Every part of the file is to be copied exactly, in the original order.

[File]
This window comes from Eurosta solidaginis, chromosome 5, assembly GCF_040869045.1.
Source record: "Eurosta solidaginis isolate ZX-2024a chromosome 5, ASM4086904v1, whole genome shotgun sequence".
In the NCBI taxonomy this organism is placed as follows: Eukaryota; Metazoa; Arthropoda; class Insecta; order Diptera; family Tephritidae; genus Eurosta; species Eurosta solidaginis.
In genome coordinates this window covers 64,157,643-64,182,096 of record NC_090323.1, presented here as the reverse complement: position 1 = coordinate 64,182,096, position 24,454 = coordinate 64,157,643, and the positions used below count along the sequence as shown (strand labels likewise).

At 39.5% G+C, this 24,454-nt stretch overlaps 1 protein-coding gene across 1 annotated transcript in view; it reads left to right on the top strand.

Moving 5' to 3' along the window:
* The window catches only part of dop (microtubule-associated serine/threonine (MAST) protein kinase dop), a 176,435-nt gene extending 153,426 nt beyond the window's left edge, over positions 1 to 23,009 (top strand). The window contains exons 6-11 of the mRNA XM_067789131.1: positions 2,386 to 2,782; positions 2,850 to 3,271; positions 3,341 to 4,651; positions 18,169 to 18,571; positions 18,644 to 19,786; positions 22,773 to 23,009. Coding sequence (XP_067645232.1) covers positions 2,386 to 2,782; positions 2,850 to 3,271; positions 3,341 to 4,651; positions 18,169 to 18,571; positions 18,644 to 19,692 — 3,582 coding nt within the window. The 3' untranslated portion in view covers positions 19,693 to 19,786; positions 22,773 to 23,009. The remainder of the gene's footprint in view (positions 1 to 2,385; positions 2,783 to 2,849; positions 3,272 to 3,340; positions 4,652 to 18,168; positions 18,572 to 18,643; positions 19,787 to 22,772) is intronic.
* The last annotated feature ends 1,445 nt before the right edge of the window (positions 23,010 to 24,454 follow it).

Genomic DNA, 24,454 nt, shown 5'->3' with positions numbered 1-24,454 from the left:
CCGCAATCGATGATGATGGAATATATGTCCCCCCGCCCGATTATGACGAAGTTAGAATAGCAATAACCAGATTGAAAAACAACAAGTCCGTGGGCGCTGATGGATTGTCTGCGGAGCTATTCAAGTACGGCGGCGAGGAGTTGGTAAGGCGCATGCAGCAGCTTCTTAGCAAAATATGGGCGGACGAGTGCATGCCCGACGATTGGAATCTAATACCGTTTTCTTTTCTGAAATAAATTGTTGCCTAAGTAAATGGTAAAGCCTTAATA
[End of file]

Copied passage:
This window comes from Eurosta solidaginis, chromosome 5, assembly GCF_040869045.1.
Source record: "Eurosta solidaginis isolate ZX-2024a chromosome 5, ASM4086904v1, whole genome shotgun sequence".
In the NCBI taxonomy this organism is placed as follows: Eukaryota; Metazoa; Arthropoda; class Insecta; order Diptera; family Tephritidae; genus Eurosta; species Eurosta solidaginis.
In genome coordinates this window covers 64,157,643-64,182,096 of record NC_090323.1, presented here as the reverse complement: position 1 = coordinate 64,182,096, position 24,454 = coordinate 64,157,643, and the positions used below count along the sequence as shown (strand labels likewise).

At 39.5% G+C, this 24,454-nt stretch overlaps 1 protein-coding gene across 1 annotated transcript in view; it reads left to right on the top strand.

Moving 5' to 3' along the window:
* The window catches only part of dop (microtubule-associated serine/threonine (MAST) protein kinase dop), a 176,435-nt gene extending 153,426 nt beyond the window's left edge, over positions 1 to 23,009 (top strand). The window contains exons 6-11 of the mRNA XM_067789131.1: positions 2,386 to 2,782; positions 2,850 to 3,271; positions 3,341 to 4,651; positions 18,169 to 18,571; positions 18,644 to 19,786; positions 22,773 to 23,009. Coding sequence (XP_067645232.1) covers positions 2,386 to 2,782; positions 2,850 to 3,271; positions 3,341 to 4,651; positions 18,169 to 18,571; positions 18,644 to 19,692 — 3,582 coding nt within the window. The 3' untranslated portion in view covers positions 19,693 to 19,786; positions 22,773 to 23,009. The remainder of the gene's footprint in view (positions 1 to 2,385; positions 2,783 to 2,849; positions 3,272 to 3,340; positions 4,652 to 18,168; positions 18,572 to 18,643; positions 19,787 to 22,772) is intronic.
* The last annotated feature ends 1,445 nt before the right edge of the window (positions 23,010 to 24,454 follow it).

Genomic DNA, 24,454 nt, shown 5'->3' with positions numbered 1-24,454 from the left:
CCGCAATCGATGATGATGGAATATATGTCCCCCCGCCCGATTATGACGAAGTTAGAATAGCAATAACCAGATTGAAAAACAACAAGTCCGTGGGCGCTGATGGATTGTCTGCGGAGCTATTCAAGTACGGCGGCGAGGAGTTGGTAAGGCGCATGCAGCAGCTTCTTAGCAAAATATGGGCGGACGAGTGCATGCCCGACGATTGGAATCTAATACCGTTTTCTTTTCTGAAATAAATTGTTGCCTAAGTAAATGGTAAAGCCTTAATA